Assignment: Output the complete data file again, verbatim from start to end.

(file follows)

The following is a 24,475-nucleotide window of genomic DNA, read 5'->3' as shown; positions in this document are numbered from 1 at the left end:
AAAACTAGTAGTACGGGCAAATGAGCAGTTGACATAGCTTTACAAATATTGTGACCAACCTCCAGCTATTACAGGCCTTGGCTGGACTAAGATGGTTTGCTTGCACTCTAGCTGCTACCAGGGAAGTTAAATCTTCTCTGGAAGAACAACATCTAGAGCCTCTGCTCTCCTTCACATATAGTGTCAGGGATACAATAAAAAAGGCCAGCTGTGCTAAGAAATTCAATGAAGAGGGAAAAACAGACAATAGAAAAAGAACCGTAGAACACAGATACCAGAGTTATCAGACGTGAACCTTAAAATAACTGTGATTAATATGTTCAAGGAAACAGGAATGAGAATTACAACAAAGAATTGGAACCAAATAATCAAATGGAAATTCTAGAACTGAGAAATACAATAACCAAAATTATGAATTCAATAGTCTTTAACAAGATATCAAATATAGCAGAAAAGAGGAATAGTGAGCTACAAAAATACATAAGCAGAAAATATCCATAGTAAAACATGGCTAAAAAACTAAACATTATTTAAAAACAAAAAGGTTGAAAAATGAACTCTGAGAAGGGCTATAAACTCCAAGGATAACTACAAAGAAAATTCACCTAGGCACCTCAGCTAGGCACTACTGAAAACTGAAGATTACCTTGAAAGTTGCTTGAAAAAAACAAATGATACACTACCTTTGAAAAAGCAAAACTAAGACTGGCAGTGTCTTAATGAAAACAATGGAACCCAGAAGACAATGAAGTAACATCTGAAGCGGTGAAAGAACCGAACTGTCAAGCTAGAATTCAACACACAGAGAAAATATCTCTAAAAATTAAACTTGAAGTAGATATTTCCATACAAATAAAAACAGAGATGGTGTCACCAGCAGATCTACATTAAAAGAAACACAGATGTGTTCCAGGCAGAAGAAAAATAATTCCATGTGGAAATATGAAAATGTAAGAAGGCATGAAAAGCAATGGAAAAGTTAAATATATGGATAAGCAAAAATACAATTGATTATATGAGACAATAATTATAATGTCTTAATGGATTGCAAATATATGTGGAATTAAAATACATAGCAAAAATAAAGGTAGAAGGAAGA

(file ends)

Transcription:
The following is a 24,475-nucleotide window of genomic DNA, read 5'->3' as shown; positions in this document are numbered from 1 at the left end:
AAAACTAGTAGTACGGGCAAATGAGCAGTTGACATAGCTTTACAAATATTGTGACCAACCTCCAGCTATTACAGGCCTTGGCTGGACTAAGATGGTTTGCTTGCACTCTAGCTGCTACCAGGGAAGTTAAATCTTCTCTGGAAGAACAACATCTAGAGCCTCTGCTCTCCTTCACATATAGTGTCAGGGATACAATAAAAAAGGCCAGCTGTGCTAAGAAATTCAATGAAGAGGGAAAAACAGACAATAGAAAAAGAACCGTAGAACACAGATACCAGAGTTATCAGACGTGAACCTTAAAATAACTGTGATTAATATGTTCAAGGAAACAGGAATGAGAATTACAACAAAGAATTGGAACCAAATAATCAAATGGAAATTCTAGAACTGAGAAATACAATAACCAAAATTATGAATTCAATAGTCTTTAACAAGATATCAAATATAGCAGAAAAGAGGAATAGTGAGCTACAAAAATACATAAGCAGAAAATATCCATAGTAAAACATGGCTAAAAAACTAAACATTATTTAAAAACAAAAAGGTTGAAAAATGAACTCTGAGAAGGGCTATAAACTCCAAGGATAACTACAAAGAAAATTCACCTAGGCACCTCAGCTAGGCACTACTGAAAACTGAAGATTACCTTGAAAGTTGCTTGAAAAAAACAAATGATACACTACCTTTGAAAAAGCAAAACTAAGACTGGCAGTGTCTTAATGAAAACAATGGAACCCAGAAGACAATGAAGTAACATCTGAAGCGGTGAAAGAACCGAACTGTCAAGCTAGAATTCAACACACAGAGAAAATATCTCTAAAAATTAAACTTGAAGTAGATATTTCCATACAAATAAAAACAGAGATGGTGTCACCAGCAGATCTACATTAAAAGAAACACAGATGTGTTCCAGGCAGAAGAAAAATAATTCCATGTGGAAATATGAAAATGTAAGAAGGCATGAAAAGCAATGGAAAAGTTAAATATATGGATAAGCAAAAATACAATTGATTATATGAGACAATAATTATAATGTCTTAATGGATTGCAAATATATGTGGAATTAAAATACATAGCAAAAATAAAGGTAGAAGGAAGA